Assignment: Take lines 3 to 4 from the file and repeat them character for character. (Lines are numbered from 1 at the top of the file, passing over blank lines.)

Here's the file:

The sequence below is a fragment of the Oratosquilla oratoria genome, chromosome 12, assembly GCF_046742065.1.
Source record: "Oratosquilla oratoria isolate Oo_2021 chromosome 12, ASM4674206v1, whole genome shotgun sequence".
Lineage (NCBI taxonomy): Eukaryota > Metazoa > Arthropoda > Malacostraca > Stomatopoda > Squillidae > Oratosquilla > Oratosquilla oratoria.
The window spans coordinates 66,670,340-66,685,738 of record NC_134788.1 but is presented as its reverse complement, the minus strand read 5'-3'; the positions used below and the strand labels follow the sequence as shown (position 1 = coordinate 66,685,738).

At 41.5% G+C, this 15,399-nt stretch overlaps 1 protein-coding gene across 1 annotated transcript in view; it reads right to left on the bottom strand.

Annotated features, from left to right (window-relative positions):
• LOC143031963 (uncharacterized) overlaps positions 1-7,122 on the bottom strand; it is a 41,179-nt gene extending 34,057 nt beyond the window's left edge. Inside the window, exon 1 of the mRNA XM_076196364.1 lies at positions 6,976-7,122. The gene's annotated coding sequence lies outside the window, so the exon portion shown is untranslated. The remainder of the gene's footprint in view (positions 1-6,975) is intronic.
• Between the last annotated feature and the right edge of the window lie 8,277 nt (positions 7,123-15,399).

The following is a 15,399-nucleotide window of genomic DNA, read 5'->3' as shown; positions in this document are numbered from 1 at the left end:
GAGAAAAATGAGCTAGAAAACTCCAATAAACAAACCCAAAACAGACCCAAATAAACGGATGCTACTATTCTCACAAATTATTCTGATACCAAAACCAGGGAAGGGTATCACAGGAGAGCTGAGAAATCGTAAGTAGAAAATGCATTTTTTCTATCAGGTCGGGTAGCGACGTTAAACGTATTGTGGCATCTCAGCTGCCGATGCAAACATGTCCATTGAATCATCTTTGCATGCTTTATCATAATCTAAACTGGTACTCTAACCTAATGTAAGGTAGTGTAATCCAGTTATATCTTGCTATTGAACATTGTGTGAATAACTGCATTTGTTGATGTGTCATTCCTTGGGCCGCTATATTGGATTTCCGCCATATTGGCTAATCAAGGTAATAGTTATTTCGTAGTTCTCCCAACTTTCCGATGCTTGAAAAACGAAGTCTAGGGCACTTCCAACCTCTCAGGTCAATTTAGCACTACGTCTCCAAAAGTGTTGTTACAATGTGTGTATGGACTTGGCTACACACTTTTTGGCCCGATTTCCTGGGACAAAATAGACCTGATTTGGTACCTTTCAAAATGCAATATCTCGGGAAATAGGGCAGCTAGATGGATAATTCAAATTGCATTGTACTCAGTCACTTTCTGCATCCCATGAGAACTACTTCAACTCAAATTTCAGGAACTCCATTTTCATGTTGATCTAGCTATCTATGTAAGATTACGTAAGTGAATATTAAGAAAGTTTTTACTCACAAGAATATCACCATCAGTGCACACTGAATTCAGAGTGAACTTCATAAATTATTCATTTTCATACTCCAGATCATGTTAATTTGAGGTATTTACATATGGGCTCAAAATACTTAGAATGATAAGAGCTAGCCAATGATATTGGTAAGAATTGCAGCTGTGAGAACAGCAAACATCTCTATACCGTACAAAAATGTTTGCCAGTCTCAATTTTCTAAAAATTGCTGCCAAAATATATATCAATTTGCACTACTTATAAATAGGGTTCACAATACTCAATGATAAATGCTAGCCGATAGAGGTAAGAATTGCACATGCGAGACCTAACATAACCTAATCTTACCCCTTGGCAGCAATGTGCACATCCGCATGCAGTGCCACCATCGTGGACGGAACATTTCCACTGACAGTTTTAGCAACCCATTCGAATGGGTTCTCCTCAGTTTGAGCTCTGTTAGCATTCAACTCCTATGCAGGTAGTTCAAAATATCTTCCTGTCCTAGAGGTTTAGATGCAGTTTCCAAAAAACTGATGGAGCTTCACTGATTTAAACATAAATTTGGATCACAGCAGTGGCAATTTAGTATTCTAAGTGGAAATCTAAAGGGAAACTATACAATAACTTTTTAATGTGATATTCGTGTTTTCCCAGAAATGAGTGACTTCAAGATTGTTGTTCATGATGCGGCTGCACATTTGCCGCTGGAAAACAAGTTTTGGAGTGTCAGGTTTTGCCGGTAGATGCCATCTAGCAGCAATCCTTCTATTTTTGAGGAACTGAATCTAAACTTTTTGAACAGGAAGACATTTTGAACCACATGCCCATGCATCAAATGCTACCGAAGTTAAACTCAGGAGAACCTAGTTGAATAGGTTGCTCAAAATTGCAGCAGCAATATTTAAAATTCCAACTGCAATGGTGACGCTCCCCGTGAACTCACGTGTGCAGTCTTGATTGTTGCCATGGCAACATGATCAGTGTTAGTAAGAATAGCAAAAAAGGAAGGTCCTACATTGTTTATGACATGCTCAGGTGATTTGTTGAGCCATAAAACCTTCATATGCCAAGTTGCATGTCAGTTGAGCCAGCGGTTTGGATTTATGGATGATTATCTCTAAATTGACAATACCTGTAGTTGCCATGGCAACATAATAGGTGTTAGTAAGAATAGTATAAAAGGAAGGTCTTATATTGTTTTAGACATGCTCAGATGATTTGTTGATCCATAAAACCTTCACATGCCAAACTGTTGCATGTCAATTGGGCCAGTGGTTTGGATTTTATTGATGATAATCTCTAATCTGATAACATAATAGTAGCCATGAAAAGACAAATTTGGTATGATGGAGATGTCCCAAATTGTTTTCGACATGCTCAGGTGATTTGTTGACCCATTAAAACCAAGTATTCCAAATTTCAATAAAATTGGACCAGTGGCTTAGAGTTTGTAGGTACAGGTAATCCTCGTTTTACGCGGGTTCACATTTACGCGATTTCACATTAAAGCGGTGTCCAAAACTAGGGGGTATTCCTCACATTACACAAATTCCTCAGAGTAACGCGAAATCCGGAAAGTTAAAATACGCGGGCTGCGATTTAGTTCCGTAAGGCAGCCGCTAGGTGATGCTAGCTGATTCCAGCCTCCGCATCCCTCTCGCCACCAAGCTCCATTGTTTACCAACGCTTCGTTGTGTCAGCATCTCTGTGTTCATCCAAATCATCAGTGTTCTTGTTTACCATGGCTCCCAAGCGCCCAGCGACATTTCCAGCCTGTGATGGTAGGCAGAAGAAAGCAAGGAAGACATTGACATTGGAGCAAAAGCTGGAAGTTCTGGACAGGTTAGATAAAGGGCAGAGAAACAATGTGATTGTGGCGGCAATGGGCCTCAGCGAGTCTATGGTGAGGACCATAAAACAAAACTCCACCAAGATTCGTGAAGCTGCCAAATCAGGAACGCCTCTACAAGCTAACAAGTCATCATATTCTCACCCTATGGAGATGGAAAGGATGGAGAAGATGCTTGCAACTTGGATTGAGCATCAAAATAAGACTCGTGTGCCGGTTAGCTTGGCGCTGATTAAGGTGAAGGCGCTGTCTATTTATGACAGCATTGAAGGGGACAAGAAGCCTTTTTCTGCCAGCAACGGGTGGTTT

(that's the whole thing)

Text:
Lineage (NCBI taxonomy): Eukaryota > Metazoa > Arthropoda > Malacostraca > Stomatopoda > Squillidae > Oratosquilla > Oratosquilla oratoria.
The window spans coordinates 66,670,340-66,685,738 of record NC_134788.1 but is presented as its reverse complement, the minus strand read 5'-3'; the positions used below and the strand labels follow the sequence as shown (position 1 = coordinate 66,685,738).